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Girl Scout Cookie Glut: Donate To 1st Responders In San Diego

Patch logo Patch 6/22/2021 Kristina Houck
a sign in front of a building © Provided by Patch

SAN DIEGO, CA — If there are three things you can count on every year in San Diego, it's taxes, the Salvation Army Santas ringing bells outside grocery stores and Girl Scouts selling their famous cookies.

This year, the Girl Scouts of America had 15 million boxes of unsold cookies, and the company is racing against the expiration dates to sell all the treats.

You won't be able to satisfy your own craving for a box of Caramel deLites or Lemonades. But you can make sure they don't go to waste in San Diego.

The excess cookies are not available for individual purchase, but anyone interested can buy cookies that will be donated to first responders, food banks and other worthy causes.

Here are five things to know about the cookie glut:

1. Why Didn't They Sell?

The organization blames the ongoing coronavirus pandemic for the excess supply of cookies. Pandemic precautions forced many troops to cancel their traditional booth sales, The Associated Press and other news organizations have reported.

In early spring, when cookie sales began, COVID-19 precautions were still in place and virus cases were nearly peaking, hundreds of Girl Scouts shunned in-person sales and instead focused on moving the inventory through online sales.

The organization, which will be celebrating its 110th anniversary next year, created virtual cookie booths to keep Scouts safe while still selling cookies. Individual troops set up links, and people needing a Girl Scout cookie fix could order them via an app or text message.

In New Mexico, Girl Scouts got creative and tried to sell cookies in drive-thru booths with contact-free delivery, Rebecca Latham, the CEO of Girl Scouts of New Mexico Trails, told The Associated Press.

In January, the Girl Scouts partnered with Grubhub, which agreed to waive its fees, to sell and deliver cookies.

But despite those efforts, 15 million boxes of unsold cookies are left over.

"This is unfortunate, but given this is a girl-driven program and the majority of cookies are sold in person, it was to be expected," said Kelly Parisi, a spokeswoman for Girl Scouts of the USA, told The Associated Press.

2. How Many Are Usually Sold?

In a typical year, the Girl Scouts sell around 200 million boxes or $800 million worth of cookies.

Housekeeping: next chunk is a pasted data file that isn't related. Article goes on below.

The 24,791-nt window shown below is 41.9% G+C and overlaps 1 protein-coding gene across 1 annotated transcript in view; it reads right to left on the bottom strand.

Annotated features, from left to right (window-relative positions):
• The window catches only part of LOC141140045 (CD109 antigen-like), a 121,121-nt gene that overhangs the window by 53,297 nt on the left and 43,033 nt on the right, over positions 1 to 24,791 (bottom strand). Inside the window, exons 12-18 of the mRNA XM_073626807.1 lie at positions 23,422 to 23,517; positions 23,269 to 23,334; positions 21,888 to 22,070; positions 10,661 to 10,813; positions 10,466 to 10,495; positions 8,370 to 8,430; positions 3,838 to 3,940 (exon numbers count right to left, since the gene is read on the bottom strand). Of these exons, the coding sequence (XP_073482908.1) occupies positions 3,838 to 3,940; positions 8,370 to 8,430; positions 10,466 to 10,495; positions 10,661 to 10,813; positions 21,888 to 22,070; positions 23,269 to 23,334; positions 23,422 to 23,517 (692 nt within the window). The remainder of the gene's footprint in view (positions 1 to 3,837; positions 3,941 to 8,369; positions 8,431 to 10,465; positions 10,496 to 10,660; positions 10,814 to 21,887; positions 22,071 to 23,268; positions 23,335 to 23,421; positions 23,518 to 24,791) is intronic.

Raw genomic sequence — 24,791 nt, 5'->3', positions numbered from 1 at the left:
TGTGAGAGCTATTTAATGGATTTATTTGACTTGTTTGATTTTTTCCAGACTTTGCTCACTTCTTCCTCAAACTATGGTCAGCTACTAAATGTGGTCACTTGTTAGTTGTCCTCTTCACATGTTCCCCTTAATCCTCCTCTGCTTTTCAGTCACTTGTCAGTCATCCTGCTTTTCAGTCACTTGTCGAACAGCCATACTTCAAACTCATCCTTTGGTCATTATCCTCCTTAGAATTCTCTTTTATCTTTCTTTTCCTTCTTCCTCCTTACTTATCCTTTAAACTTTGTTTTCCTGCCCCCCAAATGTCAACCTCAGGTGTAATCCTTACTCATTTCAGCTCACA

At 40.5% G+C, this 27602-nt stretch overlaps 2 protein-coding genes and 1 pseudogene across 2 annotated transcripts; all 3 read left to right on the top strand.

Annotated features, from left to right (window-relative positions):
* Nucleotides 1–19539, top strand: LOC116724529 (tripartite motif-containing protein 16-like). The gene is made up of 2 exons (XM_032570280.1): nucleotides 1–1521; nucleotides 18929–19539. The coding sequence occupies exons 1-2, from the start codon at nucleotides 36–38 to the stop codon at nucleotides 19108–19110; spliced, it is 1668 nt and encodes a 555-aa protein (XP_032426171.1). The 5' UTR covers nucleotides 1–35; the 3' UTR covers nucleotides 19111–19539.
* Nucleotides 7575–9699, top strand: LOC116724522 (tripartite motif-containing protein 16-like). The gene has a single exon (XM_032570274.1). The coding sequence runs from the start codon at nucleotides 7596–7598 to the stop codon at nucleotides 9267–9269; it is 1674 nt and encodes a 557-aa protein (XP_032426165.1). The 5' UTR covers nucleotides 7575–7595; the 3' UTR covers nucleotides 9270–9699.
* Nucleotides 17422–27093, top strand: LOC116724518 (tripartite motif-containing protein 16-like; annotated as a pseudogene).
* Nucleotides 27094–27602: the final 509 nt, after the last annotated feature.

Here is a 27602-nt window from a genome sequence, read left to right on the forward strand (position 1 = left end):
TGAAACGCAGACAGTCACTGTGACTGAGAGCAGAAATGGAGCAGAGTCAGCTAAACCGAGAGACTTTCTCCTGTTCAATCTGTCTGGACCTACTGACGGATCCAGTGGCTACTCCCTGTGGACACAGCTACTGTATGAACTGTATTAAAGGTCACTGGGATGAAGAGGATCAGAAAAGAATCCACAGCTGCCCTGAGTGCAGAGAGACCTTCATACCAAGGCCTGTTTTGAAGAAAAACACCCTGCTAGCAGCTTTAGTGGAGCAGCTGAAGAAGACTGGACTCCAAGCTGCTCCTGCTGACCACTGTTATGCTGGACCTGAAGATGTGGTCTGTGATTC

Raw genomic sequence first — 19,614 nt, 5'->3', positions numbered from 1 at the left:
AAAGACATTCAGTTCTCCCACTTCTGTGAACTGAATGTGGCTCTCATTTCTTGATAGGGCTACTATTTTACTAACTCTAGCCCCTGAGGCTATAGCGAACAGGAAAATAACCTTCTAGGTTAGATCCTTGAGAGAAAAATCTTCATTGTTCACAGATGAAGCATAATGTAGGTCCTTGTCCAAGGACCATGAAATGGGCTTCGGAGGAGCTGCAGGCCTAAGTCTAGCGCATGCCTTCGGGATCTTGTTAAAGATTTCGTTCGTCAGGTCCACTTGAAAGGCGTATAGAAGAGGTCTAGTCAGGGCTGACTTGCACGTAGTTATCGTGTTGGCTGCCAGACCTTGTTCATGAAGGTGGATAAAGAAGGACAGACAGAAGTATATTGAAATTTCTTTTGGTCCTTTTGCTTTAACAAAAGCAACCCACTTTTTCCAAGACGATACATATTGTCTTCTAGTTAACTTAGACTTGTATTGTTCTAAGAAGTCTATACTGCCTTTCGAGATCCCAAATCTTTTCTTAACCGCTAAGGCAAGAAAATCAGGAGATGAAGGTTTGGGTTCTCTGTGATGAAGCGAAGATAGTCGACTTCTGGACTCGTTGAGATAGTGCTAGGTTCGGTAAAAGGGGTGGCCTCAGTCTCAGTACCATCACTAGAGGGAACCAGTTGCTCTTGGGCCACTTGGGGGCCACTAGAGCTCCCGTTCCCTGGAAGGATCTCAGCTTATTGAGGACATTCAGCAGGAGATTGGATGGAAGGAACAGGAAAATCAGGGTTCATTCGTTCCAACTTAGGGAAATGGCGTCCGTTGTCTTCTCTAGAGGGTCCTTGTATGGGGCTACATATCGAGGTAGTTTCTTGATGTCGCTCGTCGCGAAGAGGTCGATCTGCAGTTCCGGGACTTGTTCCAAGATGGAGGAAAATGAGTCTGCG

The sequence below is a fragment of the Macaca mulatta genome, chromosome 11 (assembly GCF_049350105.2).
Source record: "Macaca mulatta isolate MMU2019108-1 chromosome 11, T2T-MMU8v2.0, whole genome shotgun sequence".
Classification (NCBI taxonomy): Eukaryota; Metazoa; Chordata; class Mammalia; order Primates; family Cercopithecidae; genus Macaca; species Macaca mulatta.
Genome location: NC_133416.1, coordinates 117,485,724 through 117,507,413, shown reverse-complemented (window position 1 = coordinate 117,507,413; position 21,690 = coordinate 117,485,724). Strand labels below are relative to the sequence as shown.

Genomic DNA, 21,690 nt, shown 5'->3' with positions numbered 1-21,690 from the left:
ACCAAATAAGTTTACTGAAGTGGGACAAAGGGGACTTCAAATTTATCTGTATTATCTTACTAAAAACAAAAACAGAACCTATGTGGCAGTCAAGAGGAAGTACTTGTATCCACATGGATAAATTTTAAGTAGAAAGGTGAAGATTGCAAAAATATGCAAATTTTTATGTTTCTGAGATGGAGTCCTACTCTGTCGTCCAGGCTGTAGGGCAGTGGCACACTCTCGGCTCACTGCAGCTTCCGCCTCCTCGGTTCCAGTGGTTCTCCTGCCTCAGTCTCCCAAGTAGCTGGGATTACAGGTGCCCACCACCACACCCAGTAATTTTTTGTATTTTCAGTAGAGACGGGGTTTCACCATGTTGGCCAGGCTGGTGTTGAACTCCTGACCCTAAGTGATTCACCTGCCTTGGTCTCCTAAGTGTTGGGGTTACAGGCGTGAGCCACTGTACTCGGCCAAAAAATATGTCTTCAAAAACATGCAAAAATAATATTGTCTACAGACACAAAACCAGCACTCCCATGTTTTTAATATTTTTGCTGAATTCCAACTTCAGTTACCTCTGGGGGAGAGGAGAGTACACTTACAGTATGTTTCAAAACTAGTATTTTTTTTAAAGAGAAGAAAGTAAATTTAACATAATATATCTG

Troops in Latham's area typically sell 805,000 boxes of cookies, but this year they sold just under 600,000, The Associated Press reported.

Despite lowered expectations for this year's sales, "the cookie orders placed by its 111 local councils with bakers last fall were still too optimistic," Parisi told The Associated Press.

3. How To Donate

Donating Girl Scout cookies costs $5 per box, and there are no shipping costs. So far, around 5,000 boxes of cookies have been donated.

The Girl Scouts have set a goal of donating 1 million of the 3 million remaining boxes for which they are financially responsible.

Two bakeries have around 12 million boxes of unopened cookies, while the Girl Scout councils have the remaining 3 million, The Associated Press said.

The bakeries are not allowed to sell directly to grocers because the organization does not want to diminish the importance and speciality of the annual cookie sales, The Associated Press said. The bakeries may be able to sell directly to institutional buyers like prisons.

4. What Is The Financial Impact?

Local councils won’t be held financially accountable for the 12 million boxes that are at the two bakeries, but they will be responsible for the 3 million boxes in their possession.

Latham told The Associated Press the loss in sales in her council will affect the organization's ability to invest in infrastructure improvement at Girl Scout camps and fill some staff positions.

5. Will They Go Bad?

Yes, the cookies have a 12-month shelf life.

Next year, expect the Girl Scouts to be back in full force. Membership that declined during the pandemic is already rebounding, Parisi told The AP.

Some coronavirus-related changes — such as the partnership with Grubhub — will likely continue in future cookie seasons, Parisi told The AP, but the Girl Scouts are eager to reopen their booths next year.

The Associated Press contributed to this report.


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